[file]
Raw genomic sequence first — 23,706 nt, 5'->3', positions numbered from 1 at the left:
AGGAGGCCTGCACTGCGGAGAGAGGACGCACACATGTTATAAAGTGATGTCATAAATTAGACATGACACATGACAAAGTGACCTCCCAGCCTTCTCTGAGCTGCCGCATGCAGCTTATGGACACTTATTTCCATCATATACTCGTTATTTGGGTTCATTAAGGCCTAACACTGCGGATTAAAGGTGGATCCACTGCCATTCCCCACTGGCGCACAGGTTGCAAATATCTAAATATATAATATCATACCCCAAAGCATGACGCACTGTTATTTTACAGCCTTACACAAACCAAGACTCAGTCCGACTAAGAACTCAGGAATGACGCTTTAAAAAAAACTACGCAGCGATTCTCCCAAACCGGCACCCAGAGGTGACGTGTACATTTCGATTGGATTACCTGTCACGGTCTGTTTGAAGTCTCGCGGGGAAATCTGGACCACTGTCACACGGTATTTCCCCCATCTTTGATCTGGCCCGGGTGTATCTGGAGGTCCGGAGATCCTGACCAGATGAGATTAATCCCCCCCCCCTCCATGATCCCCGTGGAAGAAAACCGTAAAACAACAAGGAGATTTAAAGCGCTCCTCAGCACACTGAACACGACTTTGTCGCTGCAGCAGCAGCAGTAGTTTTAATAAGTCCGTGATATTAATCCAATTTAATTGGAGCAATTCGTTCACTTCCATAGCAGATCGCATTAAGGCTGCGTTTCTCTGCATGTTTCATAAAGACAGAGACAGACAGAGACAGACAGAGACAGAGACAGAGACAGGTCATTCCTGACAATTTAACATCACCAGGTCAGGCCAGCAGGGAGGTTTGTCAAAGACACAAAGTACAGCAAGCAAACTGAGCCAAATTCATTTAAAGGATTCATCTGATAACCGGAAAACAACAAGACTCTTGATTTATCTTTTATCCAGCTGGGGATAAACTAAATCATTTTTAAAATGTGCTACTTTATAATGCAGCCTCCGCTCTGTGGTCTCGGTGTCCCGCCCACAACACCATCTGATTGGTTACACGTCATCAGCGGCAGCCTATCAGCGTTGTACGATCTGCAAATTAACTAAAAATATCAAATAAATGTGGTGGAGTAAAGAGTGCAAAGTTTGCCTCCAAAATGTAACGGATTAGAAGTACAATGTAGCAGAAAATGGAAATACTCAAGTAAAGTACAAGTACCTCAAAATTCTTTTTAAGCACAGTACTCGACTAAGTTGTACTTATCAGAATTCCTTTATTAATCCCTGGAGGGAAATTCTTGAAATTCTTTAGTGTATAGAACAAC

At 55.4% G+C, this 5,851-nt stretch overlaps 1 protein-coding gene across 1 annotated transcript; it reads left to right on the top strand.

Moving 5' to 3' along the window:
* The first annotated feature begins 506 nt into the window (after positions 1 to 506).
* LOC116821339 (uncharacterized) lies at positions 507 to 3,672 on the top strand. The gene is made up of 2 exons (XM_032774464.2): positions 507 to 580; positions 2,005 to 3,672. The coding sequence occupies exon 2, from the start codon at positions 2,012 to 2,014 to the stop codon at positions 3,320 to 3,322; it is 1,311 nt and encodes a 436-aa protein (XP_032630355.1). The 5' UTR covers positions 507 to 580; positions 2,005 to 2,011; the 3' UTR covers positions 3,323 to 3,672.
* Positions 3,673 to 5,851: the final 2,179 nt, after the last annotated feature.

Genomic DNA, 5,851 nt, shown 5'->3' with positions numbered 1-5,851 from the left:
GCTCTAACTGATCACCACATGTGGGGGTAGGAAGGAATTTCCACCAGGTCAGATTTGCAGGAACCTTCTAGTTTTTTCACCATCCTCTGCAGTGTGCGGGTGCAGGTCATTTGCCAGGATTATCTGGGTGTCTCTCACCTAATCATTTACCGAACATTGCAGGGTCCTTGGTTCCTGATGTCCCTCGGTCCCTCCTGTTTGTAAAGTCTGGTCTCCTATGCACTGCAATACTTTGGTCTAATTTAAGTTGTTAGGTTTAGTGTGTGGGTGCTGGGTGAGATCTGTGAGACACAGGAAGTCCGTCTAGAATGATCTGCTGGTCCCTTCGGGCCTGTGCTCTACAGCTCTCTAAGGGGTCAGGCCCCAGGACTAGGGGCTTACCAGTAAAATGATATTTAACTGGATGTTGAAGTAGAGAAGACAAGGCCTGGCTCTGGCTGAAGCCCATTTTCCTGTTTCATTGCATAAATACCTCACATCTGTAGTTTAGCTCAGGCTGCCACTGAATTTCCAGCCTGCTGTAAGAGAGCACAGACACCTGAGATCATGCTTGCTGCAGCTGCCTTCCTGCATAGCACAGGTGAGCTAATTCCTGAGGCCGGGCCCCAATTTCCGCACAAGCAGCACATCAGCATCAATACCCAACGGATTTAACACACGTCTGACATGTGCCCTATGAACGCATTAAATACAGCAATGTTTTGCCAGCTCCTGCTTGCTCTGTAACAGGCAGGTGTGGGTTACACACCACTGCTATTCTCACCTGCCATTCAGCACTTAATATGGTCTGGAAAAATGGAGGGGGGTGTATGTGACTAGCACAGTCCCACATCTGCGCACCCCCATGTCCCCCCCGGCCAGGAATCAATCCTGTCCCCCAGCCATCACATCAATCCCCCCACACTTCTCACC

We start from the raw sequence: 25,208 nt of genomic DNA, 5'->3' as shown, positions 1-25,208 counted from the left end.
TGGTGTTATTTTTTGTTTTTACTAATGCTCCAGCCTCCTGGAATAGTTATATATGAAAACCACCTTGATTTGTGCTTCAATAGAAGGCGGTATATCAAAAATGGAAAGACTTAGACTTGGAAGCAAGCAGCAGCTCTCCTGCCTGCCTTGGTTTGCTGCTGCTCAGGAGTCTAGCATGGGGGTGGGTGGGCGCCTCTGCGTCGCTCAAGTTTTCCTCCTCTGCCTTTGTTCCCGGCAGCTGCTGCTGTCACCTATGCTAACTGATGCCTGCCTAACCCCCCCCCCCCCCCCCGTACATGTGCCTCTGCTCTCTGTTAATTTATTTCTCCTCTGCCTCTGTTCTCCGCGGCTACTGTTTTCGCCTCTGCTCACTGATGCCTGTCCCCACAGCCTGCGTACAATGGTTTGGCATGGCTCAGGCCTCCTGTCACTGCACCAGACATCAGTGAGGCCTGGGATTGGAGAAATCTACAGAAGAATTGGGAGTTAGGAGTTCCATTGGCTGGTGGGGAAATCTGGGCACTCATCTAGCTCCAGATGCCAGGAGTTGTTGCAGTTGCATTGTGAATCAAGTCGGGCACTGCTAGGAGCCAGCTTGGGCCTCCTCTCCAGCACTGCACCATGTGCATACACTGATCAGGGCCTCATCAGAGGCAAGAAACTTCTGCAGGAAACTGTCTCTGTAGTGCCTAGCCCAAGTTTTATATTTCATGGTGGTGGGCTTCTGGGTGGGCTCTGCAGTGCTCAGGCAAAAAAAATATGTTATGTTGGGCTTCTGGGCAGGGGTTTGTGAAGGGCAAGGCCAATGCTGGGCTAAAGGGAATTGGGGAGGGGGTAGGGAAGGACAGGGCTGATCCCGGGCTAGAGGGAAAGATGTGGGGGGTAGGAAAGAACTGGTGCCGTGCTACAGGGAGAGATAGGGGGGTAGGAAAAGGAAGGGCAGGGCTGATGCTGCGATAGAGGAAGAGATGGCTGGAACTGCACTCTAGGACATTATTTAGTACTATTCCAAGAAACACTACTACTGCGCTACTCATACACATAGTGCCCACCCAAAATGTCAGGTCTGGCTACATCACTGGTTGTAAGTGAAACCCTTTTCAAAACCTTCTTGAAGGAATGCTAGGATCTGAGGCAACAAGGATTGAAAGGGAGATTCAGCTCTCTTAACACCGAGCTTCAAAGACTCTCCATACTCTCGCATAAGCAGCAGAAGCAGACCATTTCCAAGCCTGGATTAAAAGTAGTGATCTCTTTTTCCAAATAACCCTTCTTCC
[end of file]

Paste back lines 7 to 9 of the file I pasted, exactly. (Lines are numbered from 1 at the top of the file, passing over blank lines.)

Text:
* Positions 3,673 to 5,851: the final 2,179 nt, after the last annotated feature.

Genomic DNA, 5,851 nt, shown 5'->3' with positions numbered 1-5,851 from the left:
GCTCTAACTGATCACCACATGTGGGGGTAGGAAGGAATTTCCACCAGGTCAGATTTGCAGGAACCTTCTAGTTTTTTCACCATCCTCTGCAGTGTGCGGGTGCAGGTCATTTGCCAGGATTATCTGGGTGTCTCTCACCTAATCATTTACCGAACATTGCAGGGTCCTTGGTTCCTGATGTCCCTCGGTCCCTCCTGTTTGTAAAGTCTGGTCTCCTATGCACTGCAATACTTTGGTCTAATTTAAGTTGTTAGGTTTAGTGTGTGGGTGCTGGGTGAGATCTGTGAGACACAGGAAGTCCGTCTAGAATGATCTGCTGGTCCCTTCGGGCCTGTGCTCTACAGCTCTCTAAGGGGTCAGGCCCCAGGACTAGGGGCTTACCAGTAAAATGATATTTAACTGGATGTTGAAGTAGAGAAGACAAGGCCTGGCTCTGGCTGAAGCCCATTTTCCTGTTTCATTGCATAAATACCTCACATCTGTAGTTTAGCTCAGGCTGCCACTGAATTTCCAGCCTGCTGTAAGAGAGCACAGACACCTGAGATCATGCTTGCTGCAGCTGCCTTCCTGCATAGCACAGGTGAGCTAATTCCTGAGGCCGGGCCCCAATTTCCGCACAAGCAGCACATCAGCATCAATACCCAACGGATTTAACACACGTCTGACATGTGCCCTATGAACGCATTAAATACAGCAATGTTTTGCCAGCTCCTGCTTGCTCTGTAACAGGCAGGTGTGGGTTACACACCACTGCTATTCTCACCTGCCATTCAGCACTTAATATGGTCTGGAAAAATGGAGGGGGGTGTATGTGACTAGCACAGTCCCACATCTGCGCACCCCCATGTCCCCCCCGGCCAGGAATCAATCCTGTCCCCCAGCCATCACATCAATCCCCCCACACTTCTCACC